In the diagram, there is a steady increase in the amount of clarity that knowledge provides up to a point where it levels off and then, as information increases, the complexity rises and the confusion grows. At some point, the information and knowledge load becomes too large for the problem and the simplicity starts becoming complex. This I describe as a law unto itself, because I have yet to find an issue where this doesn’t apply.
Edmunds and Morris (2000) looked at this phenomenon in a review of the literature published in the International Journal of Information Management, concluding that information overload is a serious problem for organizations and the individuals within them.
To illustrate this problem of knowledge and simplicity, consider a socially conscious trip to your average North American grocery store. I love food and want to eat in a manner that is healthy, ethical and environmentally and economically sustainable. As a result, I devote a lot of time to researching food to find out what options are available to me. This knowledge has transformed something simple like buying groceries into an event of uncommon complexity (or joy into angst on some days). My knowledge of healthy eating means that foods with trans-fats, excess sodium and sugar, and high levels of carbohydrates, fats and calories are out. Add to that what I know about socially responsible farming and the environment, and I’ll try to choose products with less packaging, organically (and sustainably) grown, local (when appropriate), and those that use little harmful chemicals that unnecessarily damage the environment and the creatures within it. I also want my food to be of good quality (fresh) and good value (which often means low cost). Each one of these issues — healthy vs. not, organic vs. not, expensive vs. cheap — are issues where some more information can lead to making the decision simpler. Multiplied together, and this becomes complex.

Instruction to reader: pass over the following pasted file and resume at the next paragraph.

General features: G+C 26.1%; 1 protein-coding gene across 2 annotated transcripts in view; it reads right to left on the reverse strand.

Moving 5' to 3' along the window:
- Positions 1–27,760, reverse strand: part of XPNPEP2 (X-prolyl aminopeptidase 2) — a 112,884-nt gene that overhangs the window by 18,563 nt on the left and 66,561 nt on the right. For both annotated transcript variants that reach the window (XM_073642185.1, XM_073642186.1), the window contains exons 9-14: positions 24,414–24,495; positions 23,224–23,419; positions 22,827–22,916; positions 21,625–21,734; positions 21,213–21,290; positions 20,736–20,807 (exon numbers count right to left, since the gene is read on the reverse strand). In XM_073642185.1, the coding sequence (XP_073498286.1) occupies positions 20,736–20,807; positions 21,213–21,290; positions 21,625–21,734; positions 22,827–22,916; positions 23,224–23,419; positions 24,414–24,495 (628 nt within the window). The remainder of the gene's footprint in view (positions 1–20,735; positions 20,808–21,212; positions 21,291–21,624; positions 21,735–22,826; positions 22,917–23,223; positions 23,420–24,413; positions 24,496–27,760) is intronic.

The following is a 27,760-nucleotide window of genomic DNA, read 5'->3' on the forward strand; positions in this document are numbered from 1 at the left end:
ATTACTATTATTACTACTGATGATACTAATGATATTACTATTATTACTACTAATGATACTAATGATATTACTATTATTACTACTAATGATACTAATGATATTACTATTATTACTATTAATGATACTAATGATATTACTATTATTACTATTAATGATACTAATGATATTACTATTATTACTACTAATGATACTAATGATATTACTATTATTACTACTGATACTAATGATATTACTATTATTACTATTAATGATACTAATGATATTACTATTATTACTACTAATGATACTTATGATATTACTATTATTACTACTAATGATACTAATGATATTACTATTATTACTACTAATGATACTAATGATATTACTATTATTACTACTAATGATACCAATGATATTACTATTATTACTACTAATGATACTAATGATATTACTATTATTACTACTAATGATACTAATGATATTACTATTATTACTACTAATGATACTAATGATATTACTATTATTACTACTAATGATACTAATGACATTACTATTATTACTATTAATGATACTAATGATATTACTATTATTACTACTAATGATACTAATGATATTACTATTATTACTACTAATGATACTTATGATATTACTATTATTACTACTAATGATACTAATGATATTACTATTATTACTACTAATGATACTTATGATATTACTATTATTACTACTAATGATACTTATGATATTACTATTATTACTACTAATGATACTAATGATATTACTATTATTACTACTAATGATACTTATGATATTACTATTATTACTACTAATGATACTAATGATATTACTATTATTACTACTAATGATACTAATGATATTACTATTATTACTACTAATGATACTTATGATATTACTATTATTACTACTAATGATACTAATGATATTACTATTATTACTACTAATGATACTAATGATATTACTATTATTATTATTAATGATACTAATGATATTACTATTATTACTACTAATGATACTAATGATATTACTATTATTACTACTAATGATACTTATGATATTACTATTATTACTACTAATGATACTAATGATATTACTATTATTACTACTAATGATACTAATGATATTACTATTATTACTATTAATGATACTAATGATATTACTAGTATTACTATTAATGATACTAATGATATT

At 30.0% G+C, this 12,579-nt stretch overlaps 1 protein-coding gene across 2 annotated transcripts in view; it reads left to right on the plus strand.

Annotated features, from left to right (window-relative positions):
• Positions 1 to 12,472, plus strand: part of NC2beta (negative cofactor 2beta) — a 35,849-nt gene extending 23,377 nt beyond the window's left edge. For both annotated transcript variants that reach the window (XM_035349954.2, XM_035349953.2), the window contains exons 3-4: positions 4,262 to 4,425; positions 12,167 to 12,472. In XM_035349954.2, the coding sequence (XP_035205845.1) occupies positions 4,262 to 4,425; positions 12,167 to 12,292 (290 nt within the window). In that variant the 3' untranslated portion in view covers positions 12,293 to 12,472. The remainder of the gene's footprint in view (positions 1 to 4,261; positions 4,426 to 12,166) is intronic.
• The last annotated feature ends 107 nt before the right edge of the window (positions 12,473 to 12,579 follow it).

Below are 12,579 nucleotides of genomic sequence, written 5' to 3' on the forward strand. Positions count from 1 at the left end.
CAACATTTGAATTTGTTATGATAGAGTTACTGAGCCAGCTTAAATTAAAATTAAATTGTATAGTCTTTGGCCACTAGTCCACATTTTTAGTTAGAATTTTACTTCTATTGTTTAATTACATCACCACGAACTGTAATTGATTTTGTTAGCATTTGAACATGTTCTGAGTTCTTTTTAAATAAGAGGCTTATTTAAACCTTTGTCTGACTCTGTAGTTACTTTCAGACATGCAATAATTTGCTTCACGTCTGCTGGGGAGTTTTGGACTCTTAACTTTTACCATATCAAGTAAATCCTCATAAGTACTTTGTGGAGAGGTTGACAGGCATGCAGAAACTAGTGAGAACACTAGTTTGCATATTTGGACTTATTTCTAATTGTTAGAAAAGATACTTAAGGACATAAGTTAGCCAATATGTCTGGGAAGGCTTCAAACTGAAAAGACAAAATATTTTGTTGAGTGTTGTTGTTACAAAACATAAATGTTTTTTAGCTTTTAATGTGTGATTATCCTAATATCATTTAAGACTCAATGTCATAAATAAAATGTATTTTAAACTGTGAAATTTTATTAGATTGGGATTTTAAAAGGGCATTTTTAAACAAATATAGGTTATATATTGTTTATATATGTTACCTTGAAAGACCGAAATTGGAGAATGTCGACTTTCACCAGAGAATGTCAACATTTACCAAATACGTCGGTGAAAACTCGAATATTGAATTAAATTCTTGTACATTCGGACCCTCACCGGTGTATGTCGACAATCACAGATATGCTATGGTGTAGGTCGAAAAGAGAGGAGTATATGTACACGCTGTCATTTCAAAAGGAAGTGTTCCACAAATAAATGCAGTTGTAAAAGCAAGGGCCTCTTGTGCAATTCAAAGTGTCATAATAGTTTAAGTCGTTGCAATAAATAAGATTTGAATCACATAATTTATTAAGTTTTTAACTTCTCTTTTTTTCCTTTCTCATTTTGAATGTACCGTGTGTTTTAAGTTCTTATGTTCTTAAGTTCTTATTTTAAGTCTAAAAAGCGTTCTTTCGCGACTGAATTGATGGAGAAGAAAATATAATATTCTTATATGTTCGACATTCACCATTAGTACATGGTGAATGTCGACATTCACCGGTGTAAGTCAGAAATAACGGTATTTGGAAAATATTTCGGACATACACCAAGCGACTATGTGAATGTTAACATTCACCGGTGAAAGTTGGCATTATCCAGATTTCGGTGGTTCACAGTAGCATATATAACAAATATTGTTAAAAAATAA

As author Neil Johnson puts it:
Two’s company, three’s complexity.
Perhaps it should be:
Two’s simple, three’s complex.
So with regards to the Law, I agree that it is correct for certain problems, but not all. Rather, I suggest amending Maeda’s 4th Law to read:
Some Knowledge Makes Some Things Simpler, While Lots of Knowledge Makes a Lot of Things More Complex
One of the questions on my mind lately has been “can we reduce complexity?”.
I’m not alone.
Indeed, almost anyone working in information sciences, media, healthcare, public policy, or any information-driven sector (which is more and more of us these days) wrestles with complexity in their work. Complexity’s problem is simple: it’s very nature requires intense concentration, knowledge, and consideration, which requires mutliple faculties and scales.